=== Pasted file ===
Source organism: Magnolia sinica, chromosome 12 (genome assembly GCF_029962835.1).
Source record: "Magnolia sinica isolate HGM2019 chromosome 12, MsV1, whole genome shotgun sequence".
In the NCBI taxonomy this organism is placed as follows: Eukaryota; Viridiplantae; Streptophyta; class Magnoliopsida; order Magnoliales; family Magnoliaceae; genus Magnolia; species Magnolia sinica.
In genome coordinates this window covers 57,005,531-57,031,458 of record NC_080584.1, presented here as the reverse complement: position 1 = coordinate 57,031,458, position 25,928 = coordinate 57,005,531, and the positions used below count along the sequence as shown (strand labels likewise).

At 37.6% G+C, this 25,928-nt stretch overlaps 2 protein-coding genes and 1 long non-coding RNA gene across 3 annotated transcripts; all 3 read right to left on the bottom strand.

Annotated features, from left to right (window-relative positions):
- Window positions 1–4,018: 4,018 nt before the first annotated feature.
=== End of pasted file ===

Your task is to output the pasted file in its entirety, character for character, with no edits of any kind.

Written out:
Source organism: Magnolia sinica, chromosome 12 (genome assembly GCF_029962835.1).
Source record: "Magnolia sinica isolate HGM2019 chromosome 12, MsV1, whole genome shotgun sequence".
In the NCBI taxonomy this organism is placed as follows: Eukaryota; Viridiplantae; Streptophyta; class Magnoliopsida; order Magnoliales; family Magnoliaceae; genus Magnolia; species Magnolia sinica.
In genome coordinates this window covers 57,005,531-57,031,458 of record NC_080584.1, presented here as the reverse complement: position 1 = coordinate 57,031,458, position 25,928 = coordinate 57,005,531, and the positions used below count along the sequence as shown (strand labels likewise).

At 37.6% G+C, this 25,928-nt stretch overlaps 2 protein-coding genes and 1 long non-coding RNA gene across 3 annotated transcripts; all 3 read right to left on the bottom strand.

Annotated features, from left to right (window-relative positions):
- Window positions 1–4,018: 4,018 nt before the first annotated feature.